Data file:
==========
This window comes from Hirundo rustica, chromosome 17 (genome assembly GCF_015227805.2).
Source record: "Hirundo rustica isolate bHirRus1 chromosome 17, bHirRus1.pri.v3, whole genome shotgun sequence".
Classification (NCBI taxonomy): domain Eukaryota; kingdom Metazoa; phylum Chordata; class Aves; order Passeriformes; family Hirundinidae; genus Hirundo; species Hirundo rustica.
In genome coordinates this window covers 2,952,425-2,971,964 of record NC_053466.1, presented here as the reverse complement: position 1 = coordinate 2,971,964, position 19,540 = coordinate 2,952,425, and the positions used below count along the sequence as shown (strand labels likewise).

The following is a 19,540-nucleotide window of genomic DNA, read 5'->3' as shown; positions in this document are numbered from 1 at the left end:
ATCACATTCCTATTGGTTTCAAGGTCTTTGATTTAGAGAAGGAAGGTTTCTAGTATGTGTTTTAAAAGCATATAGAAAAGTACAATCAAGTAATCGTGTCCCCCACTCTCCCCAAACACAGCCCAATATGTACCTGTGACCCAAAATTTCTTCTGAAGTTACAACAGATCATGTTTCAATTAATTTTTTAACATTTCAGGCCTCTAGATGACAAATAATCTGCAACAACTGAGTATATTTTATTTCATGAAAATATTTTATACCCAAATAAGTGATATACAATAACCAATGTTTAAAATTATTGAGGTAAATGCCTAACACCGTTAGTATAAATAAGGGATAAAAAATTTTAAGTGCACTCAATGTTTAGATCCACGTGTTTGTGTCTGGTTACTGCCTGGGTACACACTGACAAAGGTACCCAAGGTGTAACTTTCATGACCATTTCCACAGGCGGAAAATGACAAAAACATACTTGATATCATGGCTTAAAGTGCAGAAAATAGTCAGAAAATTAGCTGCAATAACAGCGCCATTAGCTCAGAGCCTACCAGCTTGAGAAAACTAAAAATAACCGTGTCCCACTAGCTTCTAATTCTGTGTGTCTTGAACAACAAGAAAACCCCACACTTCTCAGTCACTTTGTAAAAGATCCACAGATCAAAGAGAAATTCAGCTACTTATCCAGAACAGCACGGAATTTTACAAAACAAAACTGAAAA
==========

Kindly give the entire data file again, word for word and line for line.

This window comes from Hirundo rustica, chromosome 17 (genome assembly GCF_015227805.2).
Source record: "Hirundo rustica isolate bHirRus1 chromosome 17, bHirRus1.pri.v3, whole genome shotgun sequence".
Classification (NCBI taxonomy): domain Eukaryota; kingdom Metazoa; phylum Chordata; class Aves; order Passeriformes; family Hirundinidae; genus Hirundo; species Hirundo rustica.
In genome coordinates this window covers 2,952,425-2,971,964 of record NC_053466.1, presented here as the reverse complement: position 1 = coordinate 2,971,964, position 19,540 = coordinate 2,952,425, and the positions used below count along the sequence as shown (strand labels likewise).

The following is a 19,540-nucleotide window of genomic DNA, read 5'->3' as shown; positions in this document are numbered from 1 at the left end:
ATCACATTCCTATTGGTTTCAAGGTCTTTGATTTAGAGAAGGAAGGTTTCTAGTATGTGTTTTAAAAGCATATAGAAAAGTACAATCAAGTAATCGTGTCCCCCACTCTCCCCAAACACAGCCCAATATGTACCTGTGACCCAAAATTTCTTCTGAAGTTACAACAGATCATGTTTCAATTAATTTTTTAACATTTCAGGCCTCTAGATGACAAATAATCTGCAACAACTGAGTATATTTTATTTCATGAAAATATTTTATACCCAAATAAGTGATATACAATAACCAATGTTTAAAATTATTGAGGTAAATGCCTAACACCGTTAGTATAAATAAGGGATAAAAAATTTTAAGTGCACTCAATGTTTAGATCCACGTGTTTGTGTCTGGTTACTGCCTGGGTACACACTGACAAAGGTACCCAAGGTGTAACTTTCATGACCATTTCCACAGGCGGAAAATGACAAAAACATACTTGATATCATGGCTTAAAGTGCAGAAAATAGTCAGAAAATTAGCTGCAATAACAGCGCCATTAGCTCAGAGCCTACCAGCTTGAGAAAACTAAAAATAACCGTGTCCCACTAGCTTCTAATTCTGTGTGTCTTGAACAACAAGAAAACCCCACACTTCTCAGTCACTTTGTAAAAGATCCACAGATCAAAGAGAAATTCAGCTACTTATCCAGAACAGCACGGAATTTTACAAAACAAAACTGAAAA